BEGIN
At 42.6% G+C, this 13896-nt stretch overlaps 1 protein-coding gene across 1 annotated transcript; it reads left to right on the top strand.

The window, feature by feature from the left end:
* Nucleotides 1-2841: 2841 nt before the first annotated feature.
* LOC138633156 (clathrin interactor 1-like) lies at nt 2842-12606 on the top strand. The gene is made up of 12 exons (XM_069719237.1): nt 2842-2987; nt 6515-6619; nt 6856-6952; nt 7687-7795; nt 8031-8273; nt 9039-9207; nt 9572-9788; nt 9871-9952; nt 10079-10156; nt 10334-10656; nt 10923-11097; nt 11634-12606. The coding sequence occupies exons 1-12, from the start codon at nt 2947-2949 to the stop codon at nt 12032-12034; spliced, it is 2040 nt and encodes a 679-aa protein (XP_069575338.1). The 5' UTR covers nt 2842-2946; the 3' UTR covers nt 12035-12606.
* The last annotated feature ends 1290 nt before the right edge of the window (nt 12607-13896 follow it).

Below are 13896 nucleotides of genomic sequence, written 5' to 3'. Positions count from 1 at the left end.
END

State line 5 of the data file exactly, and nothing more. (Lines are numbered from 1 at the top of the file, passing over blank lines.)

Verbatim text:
* The last annotated feature ends 1290 nt before the right edge of the window (nt 12607-13896 follow it).